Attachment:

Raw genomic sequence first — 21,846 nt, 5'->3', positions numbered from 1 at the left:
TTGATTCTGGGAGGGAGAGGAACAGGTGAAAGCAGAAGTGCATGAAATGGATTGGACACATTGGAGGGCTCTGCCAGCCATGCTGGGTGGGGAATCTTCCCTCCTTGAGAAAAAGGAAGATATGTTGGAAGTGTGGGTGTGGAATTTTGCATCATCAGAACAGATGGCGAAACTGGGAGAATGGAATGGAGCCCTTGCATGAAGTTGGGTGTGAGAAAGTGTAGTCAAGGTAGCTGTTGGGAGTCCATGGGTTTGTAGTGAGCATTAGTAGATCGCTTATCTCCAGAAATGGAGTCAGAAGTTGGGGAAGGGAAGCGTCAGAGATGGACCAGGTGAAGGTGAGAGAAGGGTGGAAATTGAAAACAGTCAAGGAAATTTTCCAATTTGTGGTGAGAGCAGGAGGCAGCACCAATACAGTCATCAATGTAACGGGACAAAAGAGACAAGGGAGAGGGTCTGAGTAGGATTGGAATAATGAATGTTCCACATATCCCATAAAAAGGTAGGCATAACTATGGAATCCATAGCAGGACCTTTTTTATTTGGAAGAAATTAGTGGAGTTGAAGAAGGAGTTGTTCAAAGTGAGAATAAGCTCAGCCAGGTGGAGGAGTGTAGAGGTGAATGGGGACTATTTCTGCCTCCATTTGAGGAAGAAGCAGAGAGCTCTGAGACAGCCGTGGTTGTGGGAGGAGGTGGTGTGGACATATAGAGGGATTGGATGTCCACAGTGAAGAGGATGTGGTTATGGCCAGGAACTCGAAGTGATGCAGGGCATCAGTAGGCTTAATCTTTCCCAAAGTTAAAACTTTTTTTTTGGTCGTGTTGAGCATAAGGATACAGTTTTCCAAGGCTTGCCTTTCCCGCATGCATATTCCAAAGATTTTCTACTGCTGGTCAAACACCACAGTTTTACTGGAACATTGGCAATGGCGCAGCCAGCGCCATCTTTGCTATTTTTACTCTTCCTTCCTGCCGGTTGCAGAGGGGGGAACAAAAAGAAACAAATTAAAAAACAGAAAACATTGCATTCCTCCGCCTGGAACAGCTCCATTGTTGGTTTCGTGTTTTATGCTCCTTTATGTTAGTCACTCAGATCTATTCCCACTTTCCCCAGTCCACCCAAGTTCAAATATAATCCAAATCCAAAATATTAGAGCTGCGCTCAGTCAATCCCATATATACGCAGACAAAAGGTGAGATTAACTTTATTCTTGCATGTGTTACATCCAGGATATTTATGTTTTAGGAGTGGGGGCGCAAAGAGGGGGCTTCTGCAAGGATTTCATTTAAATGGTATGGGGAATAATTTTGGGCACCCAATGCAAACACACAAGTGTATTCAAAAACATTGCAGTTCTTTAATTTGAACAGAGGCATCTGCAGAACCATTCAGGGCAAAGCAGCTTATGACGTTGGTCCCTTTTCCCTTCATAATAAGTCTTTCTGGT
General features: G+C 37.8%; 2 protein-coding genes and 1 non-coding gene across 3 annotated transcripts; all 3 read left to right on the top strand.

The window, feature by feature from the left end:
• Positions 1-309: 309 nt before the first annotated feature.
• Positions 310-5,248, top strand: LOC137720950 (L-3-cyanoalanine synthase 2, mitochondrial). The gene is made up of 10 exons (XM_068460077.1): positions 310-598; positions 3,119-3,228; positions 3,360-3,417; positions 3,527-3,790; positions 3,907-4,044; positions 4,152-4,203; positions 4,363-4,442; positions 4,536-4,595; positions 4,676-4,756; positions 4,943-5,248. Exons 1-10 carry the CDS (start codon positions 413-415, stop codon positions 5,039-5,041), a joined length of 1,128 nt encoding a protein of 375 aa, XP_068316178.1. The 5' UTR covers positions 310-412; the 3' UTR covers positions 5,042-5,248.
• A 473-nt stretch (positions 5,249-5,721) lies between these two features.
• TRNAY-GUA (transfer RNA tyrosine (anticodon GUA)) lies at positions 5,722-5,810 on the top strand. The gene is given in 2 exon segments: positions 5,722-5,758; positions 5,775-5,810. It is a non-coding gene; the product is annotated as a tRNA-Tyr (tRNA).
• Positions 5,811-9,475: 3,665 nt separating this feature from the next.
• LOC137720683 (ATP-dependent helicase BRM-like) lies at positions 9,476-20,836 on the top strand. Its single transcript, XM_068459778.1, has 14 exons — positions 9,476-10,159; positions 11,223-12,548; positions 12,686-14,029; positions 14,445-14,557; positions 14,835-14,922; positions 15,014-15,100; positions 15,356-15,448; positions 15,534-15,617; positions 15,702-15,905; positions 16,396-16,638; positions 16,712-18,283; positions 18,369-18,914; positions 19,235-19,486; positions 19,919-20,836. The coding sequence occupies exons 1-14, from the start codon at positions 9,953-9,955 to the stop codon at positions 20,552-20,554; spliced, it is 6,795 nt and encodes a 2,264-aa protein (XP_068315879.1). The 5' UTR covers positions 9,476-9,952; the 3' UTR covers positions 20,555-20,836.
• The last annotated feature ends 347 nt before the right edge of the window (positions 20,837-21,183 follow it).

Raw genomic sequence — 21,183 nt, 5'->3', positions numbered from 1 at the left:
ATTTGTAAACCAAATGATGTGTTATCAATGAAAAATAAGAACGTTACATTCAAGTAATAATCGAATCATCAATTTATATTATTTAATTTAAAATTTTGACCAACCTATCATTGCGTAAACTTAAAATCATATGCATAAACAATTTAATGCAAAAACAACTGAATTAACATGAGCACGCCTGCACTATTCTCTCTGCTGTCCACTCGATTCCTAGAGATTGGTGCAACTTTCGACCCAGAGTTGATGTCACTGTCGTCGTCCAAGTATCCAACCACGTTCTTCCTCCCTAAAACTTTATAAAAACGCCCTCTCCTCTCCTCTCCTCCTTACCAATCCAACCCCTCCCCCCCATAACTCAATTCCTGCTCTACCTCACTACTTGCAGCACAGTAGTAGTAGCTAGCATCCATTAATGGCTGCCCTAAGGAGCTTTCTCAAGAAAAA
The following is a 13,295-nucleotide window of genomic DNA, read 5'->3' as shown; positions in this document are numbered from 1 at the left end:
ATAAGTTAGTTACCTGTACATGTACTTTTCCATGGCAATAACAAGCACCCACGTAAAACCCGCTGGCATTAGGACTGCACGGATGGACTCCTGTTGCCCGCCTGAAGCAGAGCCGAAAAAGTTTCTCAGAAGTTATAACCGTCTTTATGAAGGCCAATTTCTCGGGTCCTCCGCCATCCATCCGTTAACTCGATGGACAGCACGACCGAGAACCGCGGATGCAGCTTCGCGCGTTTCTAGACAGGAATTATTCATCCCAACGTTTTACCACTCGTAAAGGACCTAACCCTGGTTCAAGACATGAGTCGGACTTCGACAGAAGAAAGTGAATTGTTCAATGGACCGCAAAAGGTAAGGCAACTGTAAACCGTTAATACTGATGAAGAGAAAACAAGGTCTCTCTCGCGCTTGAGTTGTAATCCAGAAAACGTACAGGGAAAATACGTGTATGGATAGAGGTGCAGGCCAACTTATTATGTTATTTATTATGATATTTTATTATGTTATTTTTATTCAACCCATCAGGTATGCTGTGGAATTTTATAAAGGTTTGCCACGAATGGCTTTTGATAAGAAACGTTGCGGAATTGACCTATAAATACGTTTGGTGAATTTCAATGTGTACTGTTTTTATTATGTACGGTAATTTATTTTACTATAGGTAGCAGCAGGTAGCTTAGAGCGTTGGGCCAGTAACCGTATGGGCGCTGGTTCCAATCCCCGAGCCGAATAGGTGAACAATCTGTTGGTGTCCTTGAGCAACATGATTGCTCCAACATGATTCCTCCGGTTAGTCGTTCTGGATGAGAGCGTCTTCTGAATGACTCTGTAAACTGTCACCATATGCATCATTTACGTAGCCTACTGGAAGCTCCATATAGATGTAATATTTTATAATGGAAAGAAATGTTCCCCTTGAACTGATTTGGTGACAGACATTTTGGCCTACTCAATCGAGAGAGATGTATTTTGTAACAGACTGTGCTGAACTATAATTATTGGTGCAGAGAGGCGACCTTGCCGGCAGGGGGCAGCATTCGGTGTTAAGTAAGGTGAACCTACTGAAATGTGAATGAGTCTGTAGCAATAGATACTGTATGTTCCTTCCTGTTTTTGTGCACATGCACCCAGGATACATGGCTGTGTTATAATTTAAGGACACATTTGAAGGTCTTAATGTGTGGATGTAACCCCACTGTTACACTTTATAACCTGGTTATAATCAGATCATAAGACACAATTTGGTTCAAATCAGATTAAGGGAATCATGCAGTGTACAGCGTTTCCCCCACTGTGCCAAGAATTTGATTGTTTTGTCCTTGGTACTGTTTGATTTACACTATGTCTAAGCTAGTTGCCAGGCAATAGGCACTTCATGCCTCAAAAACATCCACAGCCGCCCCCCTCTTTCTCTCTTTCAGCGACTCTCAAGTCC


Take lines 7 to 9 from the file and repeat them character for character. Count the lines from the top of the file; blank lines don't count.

• A 473-nt stretch (positions 5,249-5,721) lies between these two features.
• TRNAY-GUA (transfer RNA tyrosine (anticodon GUA)) lies at positions 5,722-5,810 on the top strand. The gene is given in 2 exon segments: positions 5,722-5,758; positions 5,775-5,810. It is a non-coding gene; the product is annotated as a tRNA-Tyr (tRNA).
• Positions 5,811-9,475: 3,665 nt separating this feature from the next.